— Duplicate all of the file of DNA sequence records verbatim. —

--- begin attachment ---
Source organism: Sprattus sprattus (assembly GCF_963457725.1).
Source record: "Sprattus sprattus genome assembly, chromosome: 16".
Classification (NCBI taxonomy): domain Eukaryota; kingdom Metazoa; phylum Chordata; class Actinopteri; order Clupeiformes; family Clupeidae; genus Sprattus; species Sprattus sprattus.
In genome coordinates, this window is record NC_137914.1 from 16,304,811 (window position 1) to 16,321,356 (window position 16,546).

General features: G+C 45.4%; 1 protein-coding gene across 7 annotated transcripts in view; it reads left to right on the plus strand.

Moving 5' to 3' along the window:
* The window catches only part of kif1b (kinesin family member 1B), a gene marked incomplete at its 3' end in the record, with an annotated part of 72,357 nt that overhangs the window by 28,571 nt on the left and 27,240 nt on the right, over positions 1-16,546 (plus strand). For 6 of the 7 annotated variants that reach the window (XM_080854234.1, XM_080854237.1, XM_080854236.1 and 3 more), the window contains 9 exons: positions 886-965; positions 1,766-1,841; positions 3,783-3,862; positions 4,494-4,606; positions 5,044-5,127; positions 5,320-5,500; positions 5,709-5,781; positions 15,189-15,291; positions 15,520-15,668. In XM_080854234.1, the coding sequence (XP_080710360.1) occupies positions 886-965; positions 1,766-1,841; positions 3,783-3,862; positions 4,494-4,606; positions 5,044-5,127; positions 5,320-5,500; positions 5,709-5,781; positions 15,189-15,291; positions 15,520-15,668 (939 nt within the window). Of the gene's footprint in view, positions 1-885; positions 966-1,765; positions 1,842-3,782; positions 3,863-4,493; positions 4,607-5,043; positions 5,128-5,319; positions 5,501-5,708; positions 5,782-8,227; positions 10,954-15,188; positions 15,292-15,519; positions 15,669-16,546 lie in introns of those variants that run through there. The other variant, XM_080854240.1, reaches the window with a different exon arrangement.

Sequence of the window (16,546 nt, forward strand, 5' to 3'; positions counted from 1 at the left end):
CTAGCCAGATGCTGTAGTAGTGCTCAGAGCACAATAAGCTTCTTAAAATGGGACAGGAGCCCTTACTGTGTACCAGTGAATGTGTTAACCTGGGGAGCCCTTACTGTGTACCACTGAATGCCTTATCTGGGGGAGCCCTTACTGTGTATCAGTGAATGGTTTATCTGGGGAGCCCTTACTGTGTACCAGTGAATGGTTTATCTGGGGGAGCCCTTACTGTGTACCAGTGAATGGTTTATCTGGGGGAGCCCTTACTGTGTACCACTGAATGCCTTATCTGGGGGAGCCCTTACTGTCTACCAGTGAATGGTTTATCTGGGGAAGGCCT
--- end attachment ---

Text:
Source organism: Sprattus sprattus (assembly GCF_963457725.1).
Source record: "Sprattus sprattus genome assembly, chromosome: 16".
Classification (NCBI taxonomy): domain Eukaryota; kingdom Metazoa; phylum Chordata; class Actinopteri; order Clupeiformes; family Clupeidae; genus Sprattus; species Sprattus sprattus.
In genome coordinates, this window is record NC_137914.1 from 16,304,811 (window position 1) to 16,321,356 (window position 16,546).

General features: G+C 45.4%; 1 protein-coding gene across 7 annotated transcripts in view; it reads left to right on the plus strand.

Moving 5' to 3' along the window:
* The window catches only part of kif1b (kinesin family member 1B), a gene marked incomplete at its 3' end in the record, with an annotated part of 72,357 nt that overhangs the window by 28,571 nt on the left and 27,240 nt on the right, over positions 1-16,546 (plus strand). For 6 of the 7 annotated variants that reach the window (XM_080854234.1, XM_080854237.1, XM_080854236.1 and 3 more), the window contains 9 exons: positions 886-965; positions 1,766-1,841; positions 3,783-3,862; positions 4,494-4,606; positions 5,044-5,127; positions 5,320-5,500; positions 5,709-5,781; positions 15,189-15,291; positions 15,520-15,668. In XM_080854234.1, the coding sequence (XP_080710360.1) occupies positions 886-965; positions 1,766-1,841; positions 3,783-3,862; positions 4,494-4,606; positions 5,044-5,127; positions 5,320-5,500; positions 5,709-5,781; positions 15,189-15,291; positions 15,520-15,668 (939 nt within the window). Of the gene's footprint in view, positions 1-885; positions 966-1,765; positions 1,842-3,782; positions 3,863-4,493; positions 4,607-5,043; positions 5,128-5,319; positions 5,501-5,708; positions 5,782-8,227; positions 10,954-15,188; positions 15,292-15,519; positions 15,669-16,546 lie in introns of those variants that run through there. The other variant, XM_080854240.1, reaches the window with a different exon arrangement.

Sequence of the window (16,546 nt, forward strand, 5' to 3'; positions counted from 1 at the left end):
CTAGCCAGATGCTGTAGTAGTGCTCAGAGCACAATAAGCTTCTTAAAATGGGACAGGAGCCCTTACTGTGTACCAGTGAATGTGTTAACCTGGGGAGCCCTTACTGTGTACCACTGAATGCCTTATCTGGGGGAGCCCTTACTGTGTATCAGTGAATGGTTTATCTGGGGAGCCCTTACTGTGTACCAGTGAATGGTTTATCTGGGGGAGCCCTTACTGTGTACCAGTGAATGGTTTATCTGGGGGAGCCCTTACTGTGTACCACTGAATGCCTTATCTGGGGGAGCCCTTACTGTCTACCAGTGAATGGTTTATCTGGGGAAGGCCT